Once upon a time in Marrakech, a husband and wife spent their time bickering. One day, during one of their arguments, the wife yelled at her husband, "You're nothing without me! You wouldn't even be able to cook for yourself!"
The husband, stung by her words, set out to prove her wrong. He knew nothing about cooking, but he was determined to make a dish that would impress her. He gathered all the ingredients he could find in the kitchen and mixed them together in a jar. Then, he took the jar to the farnatchi, the wood-fired oven that heated traditional hammams.
The farnatchi worker was amused by the husband's request, but he agreed to cook the jar for him. The husband waited for hours, his anticipation growing with each passing minute. Finally, the farnatchi worker retrieved the jar from the ashes. The husband opened it carefully, and the aroma of the dish filled the air.
The husband took the jar home and presented it to his wife. She was skeptical at first, but as soon as she took a bite, her eyes widened in surprise. The dish was delicious! The husband had created a masterpiece, a dish that would forever be known as Tanjia.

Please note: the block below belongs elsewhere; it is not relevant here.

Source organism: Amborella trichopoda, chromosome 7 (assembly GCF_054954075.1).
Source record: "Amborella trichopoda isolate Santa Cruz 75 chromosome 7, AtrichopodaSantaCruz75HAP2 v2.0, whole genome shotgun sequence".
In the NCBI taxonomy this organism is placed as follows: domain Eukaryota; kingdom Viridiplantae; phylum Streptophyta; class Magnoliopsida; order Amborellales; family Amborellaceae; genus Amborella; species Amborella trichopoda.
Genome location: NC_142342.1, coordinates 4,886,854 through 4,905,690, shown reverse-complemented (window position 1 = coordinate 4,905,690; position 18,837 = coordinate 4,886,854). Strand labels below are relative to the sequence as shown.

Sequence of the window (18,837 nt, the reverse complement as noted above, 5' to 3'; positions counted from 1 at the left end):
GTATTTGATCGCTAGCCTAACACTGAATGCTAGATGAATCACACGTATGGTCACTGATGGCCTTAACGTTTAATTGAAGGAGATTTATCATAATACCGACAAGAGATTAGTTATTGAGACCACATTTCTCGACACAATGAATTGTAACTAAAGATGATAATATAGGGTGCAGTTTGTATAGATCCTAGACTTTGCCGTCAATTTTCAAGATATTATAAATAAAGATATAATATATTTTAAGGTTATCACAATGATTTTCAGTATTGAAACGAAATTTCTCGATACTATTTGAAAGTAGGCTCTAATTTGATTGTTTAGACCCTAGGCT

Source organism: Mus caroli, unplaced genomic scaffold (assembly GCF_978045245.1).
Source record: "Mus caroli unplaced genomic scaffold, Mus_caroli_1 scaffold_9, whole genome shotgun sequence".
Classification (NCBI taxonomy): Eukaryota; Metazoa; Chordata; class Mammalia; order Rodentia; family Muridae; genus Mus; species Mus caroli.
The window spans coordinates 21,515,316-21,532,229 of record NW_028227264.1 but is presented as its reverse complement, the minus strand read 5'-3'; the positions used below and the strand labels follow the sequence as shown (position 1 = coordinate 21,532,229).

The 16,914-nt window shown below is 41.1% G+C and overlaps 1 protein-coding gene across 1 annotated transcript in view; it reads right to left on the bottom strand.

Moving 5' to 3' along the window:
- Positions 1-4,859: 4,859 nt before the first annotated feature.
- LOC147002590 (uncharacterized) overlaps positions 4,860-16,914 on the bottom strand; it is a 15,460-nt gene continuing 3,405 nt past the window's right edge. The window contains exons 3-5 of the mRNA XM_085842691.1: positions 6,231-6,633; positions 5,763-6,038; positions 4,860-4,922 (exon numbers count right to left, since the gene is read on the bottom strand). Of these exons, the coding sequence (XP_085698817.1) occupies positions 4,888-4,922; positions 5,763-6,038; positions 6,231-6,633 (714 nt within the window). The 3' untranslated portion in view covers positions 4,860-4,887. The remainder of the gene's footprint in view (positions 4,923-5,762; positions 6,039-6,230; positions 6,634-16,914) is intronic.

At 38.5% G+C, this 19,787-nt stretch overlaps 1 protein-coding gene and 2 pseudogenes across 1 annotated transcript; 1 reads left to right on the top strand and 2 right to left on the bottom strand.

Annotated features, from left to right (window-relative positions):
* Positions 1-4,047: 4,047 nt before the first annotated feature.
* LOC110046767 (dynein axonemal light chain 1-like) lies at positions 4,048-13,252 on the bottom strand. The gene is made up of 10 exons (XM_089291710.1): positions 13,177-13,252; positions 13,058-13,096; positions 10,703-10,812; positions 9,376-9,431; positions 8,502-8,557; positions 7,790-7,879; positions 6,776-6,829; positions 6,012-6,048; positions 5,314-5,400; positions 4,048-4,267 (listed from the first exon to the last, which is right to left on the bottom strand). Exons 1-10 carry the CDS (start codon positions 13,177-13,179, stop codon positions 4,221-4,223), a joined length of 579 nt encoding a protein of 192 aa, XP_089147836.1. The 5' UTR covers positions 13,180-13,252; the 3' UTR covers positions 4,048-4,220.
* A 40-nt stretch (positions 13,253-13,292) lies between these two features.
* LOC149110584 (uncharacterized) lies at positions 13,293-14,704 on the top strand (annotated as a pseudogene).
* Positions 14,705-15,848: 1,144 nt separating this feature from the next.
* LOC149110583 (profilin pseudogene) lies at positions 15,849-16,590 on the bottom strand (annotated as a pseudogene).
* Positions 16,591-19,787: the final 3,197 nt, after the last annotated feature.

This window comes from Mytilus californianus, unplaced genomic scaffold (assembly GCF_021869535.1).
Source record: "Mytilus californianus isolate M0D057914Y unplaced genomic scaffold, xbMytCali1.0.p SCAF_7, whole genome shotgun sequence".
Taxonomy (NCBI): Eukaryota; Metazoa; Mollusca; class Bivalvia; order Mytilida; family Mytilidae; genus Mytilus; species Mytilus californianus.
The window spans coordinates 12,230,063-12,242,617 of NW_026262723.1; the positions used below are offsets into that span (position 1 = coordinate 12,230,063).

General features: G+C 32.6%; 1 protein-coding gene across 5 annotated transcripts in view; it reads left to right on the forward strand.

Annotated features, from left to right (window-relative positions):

To prepare this slow-cooked Marrakech dish you need to mix:
- 4 pieces of veal shank;
- 1 pinch of "ras en hanout";
- 1 teaspoon cumin;
- 4 to 6 threads of saffron;
- 6 cloves of garlic;
- a little butter;
- Olive oil;
- 2 small candied lemons;
- 15 cl water;
- a little salt;
- cooking oil (sunflower or peanut oil).
Place the seasoned meat mixture in the tangia and add olive oil, preserved lemon wedges and water. Cover the top of the tangia with a circle of parchment paper and cover the parchment paper with a layer of aluminum foil, wrapping the foil tightly around the tangia and sealing it. Prick the foil and parchment paper in 2 or 3 places with a fork. Place the tangia in the oven and leave it in the oven for 5 to 6 hours. At that point you can check whether the meat is done enough. It should fall off the bone and be buttery soft.